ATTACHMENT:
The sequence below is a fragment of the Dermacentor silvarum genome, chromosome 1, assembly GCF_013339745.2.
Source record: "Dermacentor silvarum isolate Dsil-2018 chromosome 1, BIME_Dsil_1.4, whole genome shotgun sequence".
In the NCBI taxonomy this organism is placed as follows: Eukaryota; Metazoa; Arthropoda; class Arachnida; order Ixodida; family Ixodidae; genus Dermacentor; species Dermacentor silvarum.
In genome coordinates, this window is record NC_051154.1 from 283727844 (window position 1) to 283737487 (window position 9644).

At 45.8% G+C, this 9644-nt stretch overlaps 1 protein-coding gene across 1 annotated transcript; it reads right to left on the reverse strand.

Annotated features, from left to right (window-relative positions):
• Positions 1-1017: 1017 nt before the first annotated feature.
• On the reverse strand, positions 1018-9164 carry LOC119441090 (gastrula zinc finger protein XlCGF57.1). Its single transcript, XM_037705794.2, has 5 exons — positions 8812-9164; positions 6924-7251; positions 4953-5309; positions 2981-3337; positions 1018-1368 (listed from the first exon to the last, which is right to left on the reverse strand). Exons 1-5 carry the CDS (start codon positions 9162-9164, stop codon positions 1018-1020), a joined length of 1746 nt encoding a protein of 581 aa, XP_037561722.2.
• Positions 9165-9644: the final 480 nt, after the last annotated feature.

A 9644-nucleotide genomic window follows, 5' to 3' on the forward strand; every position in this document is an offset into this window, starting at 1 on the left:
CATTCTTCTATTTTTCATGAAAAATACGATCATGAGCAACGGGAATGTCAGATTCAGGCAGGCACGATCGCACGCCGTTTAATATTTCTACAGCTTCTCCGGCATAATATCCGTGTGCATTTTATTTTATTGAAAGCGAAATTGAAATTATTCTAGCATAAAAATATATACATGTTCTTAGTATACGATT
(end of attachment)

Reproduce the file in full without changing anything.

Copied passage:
The sequence below is a fragment of the Dermacentor silvarum genome, chromosome 1, assembly GCF_013339745.2.
Source record: "Dermacentor silvarum isolate Dsil-2018 chromosome 1, BIME_Dsil_1.4, whole genome shotgun sequence".
In the NCBI taxonomy this organism is placed as follows: Eukaryota; Metazoa; Arthropoda; class Arachnida; order Ixodida; family Ixodidae; genus Dermacentor; species Dermacentor silvarum.
In genome coordinates, this window is record NC_051154.1 from 283727844 (window position 1) to 283737487 (window position 9644).

At 45.8% G+C, this 9644-nt stretch overlaps 1 protein-coding gene across 1 annotated transcript; it reads right to left on the reverse strand.

Annotated features, from left to right (window-relative positions):
• Positions 1-1017: 1017 nt before the first annotated feature.
• On the reverse strand, positions 1018-9164 carry LOC119441090 (gastrula zinc finger protein XlCGF57.1). Its single transcript, XM_037705794.2, has 5 exons — positions 8812-9164; positions 6924-7251; positions 4953-5309; positions 2981-3337; positions 1018-1368 (listed from the first exon to the last, which is right to left on the reverse strand). Exons 1-5 carry the CDS (start codon positions 9162-9164, stop codon positions 1018-1020), a joined length of 1746 nt encoding a protein of 581 aa, XP_037561722.2.
• Positions 9165-9644: the final 480 nt, after the last annotated feature.

A 9644-nucleotide genomic window follows, 5' to 3' on the forward strand; every position in this document is an offset into this window, starting at 1 on the left:
CATTCTTCTATTTTTCATGAAAAATACGATCATGAGCAACGGGAATGTCAGATTCAGGCAGGCACGATCGCACGCCGTTTAATATTTCTACAGCTTCTCCGGCATAATATCCGTGTGCATTTTATTTTATTGAAAGCGAAATTGAAATTATTCTAGCATAAAAATATATACATGTTCTTAGTATACGATT